Naming the most important club game in club football is perhaps more of a poser than you’d think.
There are two major contenders for the title and both will occur today. The case for one challenger, the UEFA Champions League Final is based around the prestige (and money) that accompanies winning the title of best team in the best league in the most competitive confederation. The case for the other competitor, the English League Championship Playoff Final, revolves around the money (and prestige) that accompanies promotion to the world’s richest league.
The monies on offer are truly remarkable. For winning the most lucrative club competition on Earth, either Real or Atletico Madrid will pocket up to €50 million (or about 1/10th of Atleti’s debt); while estimates vary on the worth of promotion to the English Premier League, recent hearsay puts the financial windfall for Derby County or Queens Park Rangers somewhere between £80-120 million – potentially three times as much as for the continent’s premier competition.
Players would certainly opt for the Champions League. Administrators, depending on the club, might flip-flop depending on the media forum in which they’re speaking. Fans – well, that’s a different story.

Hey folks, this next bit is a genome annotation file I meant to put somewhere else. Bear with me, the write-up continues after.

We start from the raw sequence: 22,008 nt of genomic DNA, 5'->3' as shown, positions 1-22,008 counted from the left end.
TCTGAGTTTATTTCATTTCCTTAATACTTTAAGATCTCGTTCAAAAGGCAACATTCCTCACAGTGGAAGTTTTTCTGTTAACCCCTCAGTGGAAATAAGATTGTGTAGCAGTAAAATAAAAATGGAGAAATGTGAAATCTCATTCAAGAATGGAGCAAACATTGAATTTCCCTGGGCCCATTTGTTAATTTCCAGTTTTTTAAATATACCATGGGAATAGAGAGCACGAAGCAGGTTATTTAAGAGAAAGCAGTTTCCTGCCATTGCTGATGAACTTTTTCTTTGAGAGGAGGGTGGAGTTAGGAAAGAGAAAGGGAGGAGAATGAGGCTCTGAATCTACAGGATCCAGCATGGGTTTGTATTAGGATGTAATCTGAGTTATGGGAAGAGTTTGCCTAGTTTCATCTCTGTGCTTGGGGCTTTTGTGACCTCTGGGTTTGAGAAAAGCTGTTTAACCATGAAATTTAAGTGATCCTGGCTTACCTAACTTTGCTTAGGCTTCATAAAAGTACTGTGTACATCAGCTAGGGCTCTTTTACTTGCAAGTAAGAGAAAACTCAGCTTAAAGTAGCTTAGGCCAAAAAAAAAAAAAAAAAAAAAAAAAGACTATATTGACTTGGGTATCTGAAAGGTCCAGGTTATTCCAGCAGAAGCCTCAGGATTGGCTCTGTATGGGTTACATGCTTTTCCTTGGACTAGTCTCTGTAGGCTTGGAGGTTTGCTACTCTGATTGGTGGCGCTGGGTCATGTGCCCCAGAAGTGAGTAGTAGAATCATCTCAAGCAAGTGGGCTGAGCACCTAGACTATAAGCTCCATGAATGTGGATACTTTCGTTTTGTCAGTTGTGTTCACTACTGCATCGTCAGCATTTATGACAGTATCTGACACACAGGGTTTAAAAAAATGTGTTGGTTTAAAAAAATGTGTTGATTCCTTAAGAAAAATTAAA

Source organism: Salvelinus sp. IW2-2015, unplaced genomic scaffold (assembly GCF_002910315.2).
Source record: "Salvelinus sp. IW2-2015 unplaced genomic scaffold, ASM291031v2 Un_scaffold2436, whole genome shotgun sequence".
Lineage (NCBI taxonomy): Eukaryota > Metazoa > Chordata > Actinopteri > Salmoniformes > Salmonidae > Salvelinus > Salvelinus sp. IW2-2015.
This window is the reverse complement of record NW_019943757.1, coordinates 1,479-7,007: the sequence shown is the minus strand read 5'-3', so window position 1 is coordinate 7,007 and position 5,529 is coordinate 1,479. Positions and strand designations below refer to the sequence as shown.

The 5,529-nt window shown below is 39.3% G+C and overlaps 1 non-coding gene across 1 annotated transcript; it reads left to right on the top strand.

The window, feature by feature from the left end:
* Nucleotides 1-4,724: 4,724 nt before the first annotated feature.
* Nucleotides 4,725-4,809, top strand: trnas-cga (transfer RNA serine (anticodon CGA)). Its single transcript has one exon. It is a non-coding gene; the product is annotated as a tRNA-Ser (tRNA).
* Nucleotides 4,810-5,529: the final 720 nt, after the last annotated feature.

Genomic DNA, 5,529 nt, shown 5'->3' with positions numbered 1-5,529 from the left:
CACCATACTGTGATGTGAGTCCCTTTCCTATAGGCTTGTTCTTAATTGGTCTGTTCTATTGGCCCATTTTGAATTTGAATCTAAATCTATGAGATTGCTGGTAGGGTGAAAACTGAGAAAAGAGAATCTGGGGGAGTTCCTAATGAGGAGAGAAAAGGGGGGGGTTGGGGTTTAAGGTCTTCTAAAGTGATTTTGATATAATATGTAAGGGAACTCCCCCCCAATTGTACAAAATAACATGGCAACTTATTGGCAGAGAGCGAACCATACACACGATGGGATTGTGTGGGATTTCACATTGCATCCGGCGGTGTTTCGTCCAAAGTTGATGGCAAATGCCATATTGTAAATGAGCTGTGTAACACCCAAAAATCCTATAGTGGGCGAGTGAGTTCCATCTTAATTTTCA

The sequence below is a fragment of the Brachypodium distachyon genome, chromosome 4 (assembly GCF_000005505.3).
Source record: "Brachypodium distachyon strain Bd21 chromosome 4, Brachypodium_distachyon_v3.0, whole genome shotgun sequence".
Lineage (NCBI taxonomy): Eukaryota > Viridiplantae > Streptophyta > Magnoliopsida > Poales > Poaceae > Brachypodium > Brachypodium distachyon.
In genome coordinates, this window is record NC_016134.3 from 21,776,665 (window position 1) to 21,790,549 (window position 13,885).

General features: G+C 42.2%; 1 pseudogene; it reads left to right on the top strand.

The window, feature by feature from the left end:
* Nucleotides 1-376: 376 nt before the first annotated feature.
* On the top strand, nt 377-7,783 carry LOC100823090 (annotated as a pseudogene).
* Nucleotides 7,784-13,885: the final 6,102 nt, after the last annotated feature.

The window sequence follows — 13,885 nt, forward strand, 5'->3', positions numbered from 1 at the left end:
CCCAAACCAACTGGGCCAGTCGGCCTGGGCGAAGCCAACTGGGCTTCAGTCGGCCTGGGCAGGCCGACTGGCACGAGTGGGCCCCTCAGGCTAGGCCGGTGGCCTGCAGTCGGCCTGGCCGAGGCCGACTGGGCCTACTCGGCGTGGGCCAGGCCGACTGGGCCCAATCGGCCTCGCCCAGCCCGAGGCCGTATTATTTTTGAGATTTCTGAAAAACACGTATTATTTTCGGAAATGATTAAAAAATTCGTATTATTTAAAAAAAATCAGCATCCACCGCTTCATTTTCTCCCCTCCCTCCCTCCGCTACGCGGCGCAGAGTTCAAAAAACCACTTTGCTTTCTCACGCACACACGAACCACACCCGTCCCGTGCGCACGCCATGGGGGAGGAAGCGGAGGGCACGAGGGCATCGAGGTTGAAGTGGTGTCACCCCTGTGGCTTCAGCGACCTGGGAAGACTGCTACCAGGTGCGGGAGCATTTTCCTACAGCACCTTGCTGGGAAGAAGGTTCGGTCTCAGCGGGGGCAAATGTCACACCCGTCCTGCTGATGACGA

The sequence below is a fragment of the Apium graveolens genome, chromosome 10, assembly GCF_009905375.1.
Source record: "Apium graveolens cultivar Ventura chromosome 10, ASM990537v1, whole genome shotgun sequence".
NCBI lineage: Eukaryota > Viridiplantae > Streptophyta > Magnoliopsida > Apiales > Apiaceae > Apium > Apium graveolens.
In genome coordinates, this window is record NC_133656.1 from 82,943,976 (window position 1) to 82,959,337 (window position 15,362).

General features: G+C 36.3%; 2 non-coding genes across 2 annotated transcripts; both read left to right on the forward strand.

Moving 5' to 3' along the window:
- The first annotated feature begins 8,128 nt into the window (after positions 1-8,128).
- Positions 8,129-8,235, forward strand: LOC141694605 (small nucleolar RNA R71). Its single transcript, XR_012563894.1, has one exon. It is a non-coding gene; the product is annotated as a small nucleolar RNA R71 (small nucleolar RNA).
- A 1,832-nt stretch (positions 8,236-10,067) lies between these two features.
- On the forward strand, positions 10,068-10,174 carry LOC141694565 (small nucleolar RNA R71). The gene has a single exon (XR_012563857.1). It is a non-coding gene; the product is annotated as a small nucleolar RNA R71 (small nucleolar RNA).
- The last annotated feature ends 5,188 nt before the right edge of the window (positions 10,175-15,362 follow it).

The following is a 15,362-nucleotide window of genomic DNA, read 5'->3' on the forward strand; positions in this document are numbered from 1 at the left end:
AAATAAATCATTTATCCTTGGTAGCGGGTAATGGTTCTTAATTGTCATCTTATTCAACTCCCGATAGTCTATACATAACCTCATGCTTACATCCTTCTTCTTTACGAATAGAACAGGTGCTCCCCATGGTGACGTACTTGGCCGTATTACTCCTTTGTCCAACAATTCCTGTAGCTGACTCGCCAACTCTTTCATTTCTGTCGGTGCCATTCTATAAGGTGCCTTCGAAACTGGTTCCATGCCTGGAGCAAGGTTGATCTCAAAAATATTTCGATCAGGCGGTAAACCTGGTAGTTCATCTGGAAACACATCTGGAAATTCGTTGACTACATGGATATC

It goes without saying that the Champions League trophy carries just a little more kudos than does the award presented to (at best) the third-best club in England’s second division. As are sponsorship opportunities – for Atletico, at any rate. But, as clubs like Birmingham City, Leeds United and Norwich City have discovered recently, the revenues that the Premiership generates can be life-sustaining (or at least life-altering) – potentially more so than victory in the Champions League.
The counterargument is based purely on the reasons behind football as a concept – do you watch to see your team excel, or is a high, Icarian flight (c.f. Portsmouth) that ends in a near-fatal swan dive worth the fiscal risk not worth the risk? As a fan – or administrator – do you value survival and/or the opportunity to test yourself in an achievable competition, or the (pen)ultimate glory? You play to win the game – but at all costs?
The most important game in club football then depends very much on the audience and can be distilled down to one paraphrase: Survive, or advance?